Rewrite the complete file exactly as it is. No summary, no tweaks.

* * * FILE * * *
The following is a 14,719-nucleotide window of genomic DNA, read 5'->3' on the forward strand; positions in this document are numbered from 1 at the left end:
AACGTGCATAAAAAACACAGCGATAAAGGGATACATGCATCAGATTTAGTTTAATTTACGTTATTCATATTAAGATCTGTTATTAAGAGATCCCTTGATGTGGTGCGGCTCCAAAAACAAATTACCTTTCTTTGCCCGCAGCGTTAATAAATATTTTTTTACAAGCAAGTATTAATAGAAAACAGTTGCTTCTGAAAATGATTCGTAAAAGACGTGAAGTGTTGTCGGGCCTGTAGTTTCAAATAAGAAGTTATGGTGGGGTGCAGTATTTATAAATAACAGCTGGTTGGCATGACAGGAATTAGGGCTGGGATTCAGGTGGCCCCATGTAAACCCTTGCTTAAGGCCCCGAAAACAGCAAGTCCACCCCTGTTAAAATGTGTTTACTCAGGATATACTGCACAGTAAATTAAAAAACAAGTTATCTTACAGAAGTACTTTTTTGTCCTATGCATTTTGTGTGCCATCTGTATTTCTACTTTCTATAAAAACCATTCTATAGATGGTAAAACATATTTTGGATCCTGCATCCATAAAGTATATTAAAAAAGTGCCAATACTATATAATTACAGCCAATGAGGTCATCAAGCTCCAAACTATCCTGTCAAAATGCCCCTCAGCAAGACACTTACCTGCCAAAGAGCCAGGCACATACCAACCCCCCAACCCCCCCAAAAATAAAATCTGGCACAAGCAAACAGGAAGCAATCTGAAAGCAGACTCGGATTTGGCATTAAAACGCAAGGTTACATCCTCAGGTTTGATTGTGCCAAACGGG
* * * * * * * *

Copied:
The following is a 14,719-nucleotide window of genomic DNA, read 5'->3' on the forward strand; positions in this document are numbered from 1 at the left end:
AACGTGCATAAAAAACACAGCGATAAAGGGATACATGCATCAGATTTAGTTTAATTTACGTTATTCATATTAAGATCTGTTATTAAGAGATCCCTTGATGTGGTGCGGCTCCAAAAACAAATTACCTTTCTTTGCCCGCAGCGTTAATAAATATTTTTTTACAAGCAAGTATTAATAGAAAACAGTTGCTTCTGAAAATGATTCGTAAAAGACGTGAAGTGTTGTCGGGCCTGTAGTTTCAAATAAGAAGTTATGGTGGGGTGCAGTATTTATAAATAACAGCTGGTTGGCATGACAGGAATTAGGGCTGGGATTCAGGTGGCCCCATGTAAACCCTTGCTTAAGGCCCCGAAAACAGCAAGTCCACCCCTGTTAAAATGTGTTTACTCAGGATATACTGCACAGTAAATTAAAAAACAAGTTATCTTACAGAAGTACTTTTTTGTCCTATGCATTTTGTGTGCCATCTGTATTTCTACTTTCTATAAAAACCATTCTATAGATGGTAAAACATATTTTGGATCCTGCATCCATAAAGTATATTAAAAAAGTGCCAATACTATATAATTACAGCCAATGAGGTCATCAAGCTCCAAACTATCCTGTCAAAATGCCCCTCAGCAAGACACTTACCTGCCAAAGAGCCAGGCACATACCAACCCCCCAACCCCCCCAAAAATAAAATCTGGCACAAGCAAACAGGAAGCAATCTGAAAGCAGACTCGGATTTGGCATTAAAACGCAAGGTTACATCCTCAGGTTTGATTGTGCCAAACGGG